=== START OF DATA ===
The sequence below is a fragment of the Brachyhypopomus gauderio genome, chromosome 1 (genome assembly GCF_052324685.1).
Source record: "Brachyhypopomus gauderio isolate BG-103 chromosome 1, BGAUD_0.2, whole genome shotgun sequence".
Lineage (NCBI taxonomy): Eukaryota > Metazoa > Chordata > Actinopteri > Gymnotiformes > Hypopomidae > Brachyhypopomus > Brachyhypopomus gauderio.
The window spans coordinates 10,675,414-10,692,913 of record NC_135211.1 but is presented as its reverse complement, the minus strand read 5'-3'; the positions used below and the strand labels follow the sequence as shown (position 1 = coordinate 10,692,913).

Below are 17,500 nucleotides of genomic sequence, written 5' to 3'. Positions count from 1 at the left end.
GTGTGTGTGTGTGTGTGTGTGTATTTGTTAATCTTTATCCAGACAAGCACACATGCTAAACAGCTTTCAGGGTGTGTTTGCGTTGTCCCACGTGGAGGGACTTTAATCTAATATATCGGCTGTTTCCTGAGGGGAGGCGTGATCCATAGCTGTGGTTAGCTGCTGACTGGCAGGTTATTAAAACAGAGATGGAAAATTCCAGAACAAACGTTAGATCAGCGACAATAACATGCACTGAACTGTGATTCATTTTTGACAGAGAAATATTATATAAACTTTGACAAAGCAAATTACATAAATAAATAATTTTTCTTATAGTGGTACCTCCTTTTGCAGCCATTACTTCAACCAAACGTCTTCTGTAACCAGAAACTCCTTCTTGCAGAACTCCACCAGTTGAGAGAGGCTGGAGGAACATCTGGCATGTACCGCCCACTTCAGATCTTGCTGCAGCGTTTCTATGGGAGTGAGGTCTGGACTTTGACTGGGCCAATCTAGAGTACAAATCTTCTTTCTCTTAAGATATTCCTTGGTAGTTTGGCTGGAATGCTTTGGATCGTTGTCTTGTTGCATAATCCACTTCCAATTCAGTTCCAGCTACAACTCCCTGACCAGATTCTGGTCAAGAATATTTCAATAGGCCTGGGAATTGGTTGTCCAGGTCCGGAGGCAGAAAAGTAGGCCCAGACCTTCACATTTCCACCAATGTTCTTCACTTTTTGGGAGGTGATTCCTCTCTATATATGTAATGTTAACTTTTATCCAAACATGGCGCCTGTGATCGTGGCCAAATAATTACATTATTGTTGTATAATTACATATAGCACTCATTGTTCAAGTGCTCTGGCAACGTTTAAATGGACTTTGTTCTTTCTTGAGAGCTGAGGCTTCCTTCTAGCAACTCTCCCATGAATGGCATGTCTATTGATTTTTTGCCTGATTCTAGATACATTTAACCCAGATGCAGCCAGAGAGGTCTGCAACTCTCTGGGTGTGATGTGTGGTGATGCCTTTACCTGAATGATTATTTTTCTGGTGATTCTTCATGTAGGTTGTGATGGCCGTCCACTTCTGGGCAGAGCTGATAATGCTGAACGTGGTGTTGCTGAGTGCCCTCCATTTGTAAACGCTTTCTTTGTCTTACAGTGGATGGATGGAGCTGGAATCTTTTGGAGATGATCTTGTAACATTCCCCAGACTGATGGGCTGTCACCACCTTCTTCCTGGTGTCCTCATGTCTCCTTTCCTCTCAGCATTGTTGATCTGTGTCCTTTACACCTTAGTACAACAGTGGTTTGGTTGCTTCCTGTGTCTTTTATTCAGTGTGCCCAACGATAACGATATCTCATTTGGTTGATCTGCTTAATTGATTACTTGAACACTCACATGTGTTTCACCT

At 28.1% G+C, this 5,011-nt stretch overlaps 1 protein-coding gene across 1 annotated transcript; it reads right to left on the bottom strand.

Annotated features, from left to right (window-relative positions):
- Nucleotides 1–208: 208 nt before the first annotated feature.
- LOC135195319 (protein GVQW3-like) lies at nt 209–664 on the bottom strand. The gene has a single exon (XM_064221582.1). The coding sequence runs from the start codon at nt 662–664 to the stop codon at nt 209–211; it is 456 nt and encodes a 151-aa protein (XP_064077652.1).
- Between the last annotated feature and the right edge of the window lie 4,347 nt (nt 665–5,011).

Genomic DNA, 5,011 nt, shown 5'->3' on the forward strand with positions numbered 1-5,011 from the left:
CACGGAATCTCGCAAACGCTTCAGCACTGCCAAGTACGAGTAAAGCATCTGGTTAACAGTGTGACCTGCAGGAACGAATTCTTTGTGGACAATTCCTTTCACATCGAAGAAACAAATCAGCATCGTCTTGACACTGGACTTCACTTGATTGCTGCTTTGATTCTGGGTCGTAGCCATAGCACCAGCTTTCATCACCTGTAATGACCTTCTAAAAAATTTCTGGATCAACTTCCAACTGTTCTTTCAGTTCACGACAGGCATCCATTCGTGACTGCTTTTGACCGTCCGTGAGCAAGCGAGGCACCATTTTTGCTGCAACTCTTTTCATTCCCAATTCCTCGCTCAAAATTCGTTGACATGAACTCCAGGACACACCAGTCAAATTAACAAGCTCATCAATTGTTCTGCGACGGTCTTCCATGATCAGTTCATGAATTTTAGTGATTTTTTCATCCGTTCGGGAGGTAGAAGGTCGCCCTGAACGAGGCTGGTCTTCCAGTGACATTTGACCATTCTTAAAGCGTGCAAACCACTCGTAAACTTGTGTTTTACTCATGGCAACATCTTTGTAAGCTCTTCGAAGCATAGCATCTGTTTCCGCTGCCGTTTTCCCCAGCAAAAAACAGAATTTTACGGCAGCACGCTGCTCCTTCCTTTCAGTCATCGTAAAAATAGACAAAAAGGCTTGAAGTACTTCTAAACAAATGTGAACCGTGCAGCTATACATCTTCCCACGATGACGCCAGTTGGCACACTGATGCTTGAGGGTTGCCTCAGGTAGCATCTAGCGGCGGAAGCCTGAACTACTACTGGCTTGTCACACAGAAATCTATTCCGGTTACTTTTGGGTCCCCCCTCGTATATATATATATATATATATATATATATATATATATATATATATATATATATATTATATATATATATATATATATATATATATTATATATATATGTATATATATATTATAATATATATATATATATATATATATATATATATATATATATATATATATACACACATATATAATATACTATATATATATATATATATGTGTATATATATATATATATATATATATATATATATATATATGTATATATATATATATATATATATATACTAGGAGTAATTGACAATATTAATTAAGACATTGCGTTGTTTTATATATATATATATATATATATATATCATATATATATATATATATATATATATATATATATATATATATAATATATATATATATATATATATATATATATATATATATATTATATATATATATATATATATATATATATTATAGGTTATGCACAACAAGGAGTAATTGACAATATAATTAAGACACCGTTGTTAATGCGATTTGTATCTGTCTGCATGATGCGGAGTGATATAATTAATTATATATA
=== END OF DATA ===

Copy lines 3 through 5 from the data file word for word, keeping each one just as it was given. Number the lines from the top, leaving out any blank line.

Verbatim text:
Lineage (NCBI taxonomy): Eukaryota > Metazoa > Chordata > Actinopteri > Gymnotiformes > Hypopomidae > Brachyhypopomus > Brachyhypopomus gauderio.
The window spans coordinates 10,675,414-10,692,913 of record NC_135211.1 but is presented as its reverse complement, the minus strand read 5'-3'; the positions used below and the strand labels follow the sequence as shown (position 1 = coordinate 10,692,913).

Below are 17,500 nucleotides of genomic sequence, written 5' to 3'. Positions count from 1 at the left end.